The Q at Parkside

(for those for whom the Parkside Q is their hometrain)

News and Nonsense from the Brooklyn neighborhood of Lefferts and environs, or more specifically a neighborhood once known as Melrose Park. Sometimes called Lefferts Gardens. Or Prospect-Lefferts Gardens. Or PLG. Or North Flatbush. Or Caledonia (west of Ocean). Or West Pigtown. Across From Park Slope. Under Crown Heights. Near Drummer's Grove. The Side of the Park With the McDonalds. Jackie Robinson Town. Home of Lefferts Manor. West Wingate. Near Kings County Hospital. Or if you're coming from the airport in taxi, maybe just Flatbush is best.

Friday, February 13, 2015

24 Lefferts - Which Way Will the Wind Blow?

Maybe the real estate types out there can help me with this one. So, we've all seen this two-story four-apartment place on the southside of Lefferts, right? Say I'm in the mood to make some money. Do I buy it with the current rent roll as listed? I believe a building this size is not subject to rent regulation.

Or, do I think big? It looks like it's only using 1.17 FAR out of 3.44 potential, so it appears I can build something quite a bit bigger by tearing it down. Right?

Just trying to see things the way the smart money does. This understanding will come in handing if we ever get to rezone.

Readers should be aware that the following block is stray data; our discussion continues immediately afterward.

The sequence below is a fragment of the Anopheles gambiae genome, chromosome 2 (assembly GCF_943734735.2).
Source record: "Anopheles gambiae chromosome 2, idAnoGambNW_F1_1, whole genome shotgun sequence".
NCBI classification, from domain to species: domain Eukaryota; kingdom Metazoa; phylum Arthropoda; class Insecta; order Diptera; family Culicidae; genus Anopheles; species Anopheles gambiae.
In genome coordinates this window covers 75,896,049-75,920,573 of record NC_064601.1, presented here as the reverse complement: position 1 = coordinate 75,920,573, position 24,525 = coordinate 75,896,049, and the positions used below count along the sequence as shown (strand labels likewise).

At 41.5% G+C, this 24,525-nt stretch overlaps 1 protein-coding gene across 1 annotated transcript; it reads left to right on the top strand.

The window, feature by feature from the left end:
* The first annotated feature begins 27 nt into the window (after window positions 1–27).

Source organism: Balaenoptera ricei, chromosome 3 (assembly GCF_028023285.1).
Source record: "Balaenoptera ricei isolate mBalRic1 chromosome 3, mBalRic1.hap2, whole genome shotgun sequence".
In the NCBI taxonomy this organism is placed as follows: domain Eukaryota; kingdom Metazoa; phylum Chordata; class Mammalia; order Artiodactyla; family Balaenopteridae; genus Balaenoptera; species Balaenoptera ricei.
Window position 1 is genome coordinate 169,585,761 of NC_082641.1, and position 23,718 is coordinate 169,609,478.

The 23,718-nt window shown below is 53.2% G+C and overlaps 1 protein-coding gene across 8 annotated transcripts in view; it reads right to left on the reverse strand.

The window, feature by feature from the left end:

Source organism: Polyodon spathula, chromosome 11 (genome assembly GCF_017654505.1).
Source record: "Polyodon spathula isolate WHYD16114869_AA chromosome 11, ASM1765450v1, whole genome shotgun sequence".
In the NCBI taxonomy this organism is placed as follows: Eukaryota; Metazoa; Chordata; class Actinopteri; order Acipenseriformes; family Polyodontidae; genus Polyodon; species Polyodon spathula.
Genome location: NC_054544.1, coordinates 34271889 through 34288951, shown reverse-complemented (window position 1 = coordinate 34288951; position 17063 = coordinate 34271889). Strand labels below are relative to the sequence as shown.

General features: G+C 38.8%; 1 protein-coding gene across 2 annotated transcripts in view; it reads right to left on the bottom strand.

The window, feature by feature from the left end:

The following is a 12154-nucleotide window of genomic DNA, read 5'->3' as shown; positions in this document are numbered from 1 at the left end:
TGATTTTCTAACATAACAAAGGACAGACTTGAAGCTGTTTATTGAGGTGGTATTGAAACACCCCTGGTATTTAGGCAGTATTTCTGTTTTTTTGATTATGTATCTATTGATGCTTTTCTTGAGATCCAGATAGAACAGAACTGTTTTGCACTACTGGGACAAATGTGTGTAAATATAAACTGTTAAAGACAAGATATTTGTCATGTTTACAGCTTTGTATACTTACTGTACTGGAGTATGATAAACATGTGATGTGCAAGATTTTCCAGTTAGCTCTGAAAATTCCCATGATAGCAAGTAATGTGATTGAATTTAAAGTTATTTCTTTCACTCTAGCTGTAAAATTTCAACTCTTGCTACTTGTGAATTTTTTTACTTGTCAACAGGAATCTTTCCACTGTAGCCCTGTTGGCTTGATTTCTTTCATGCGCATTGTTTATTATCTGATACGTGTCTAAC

MikeF said...

There are often advantages to keeping a few walls, then build higher and/or into the backyard.

Then, as opposed to new construction, your project will be known as an "alteration", which does not have to comply with some of the modern building codes.

Alex said...

This block is R6, I think. Is that particular lock R7-1 for some reason?

babs said...

That is not the current rent roll, those are "potential rents." I assure you the tenants there now are paying much less.

babs said...

I'd definitely want it and its attached twin - tear 'em both down and away we go! And no rent regulation on under 6 units (and this house is legally a two family house, so I don't know how that would play out in any case).

babs said...

Per PropertyShark, that lot and the adjoining one at 22 Lefferts are C1-3/R7-1. The zoning map shows that R5 starts just on the next lot, so 50 Lefferts is R5. Note that once you cross Rogers the north side of Lefferts is again R7-1, while the south side is R6. Thank goodness for landmarks protection!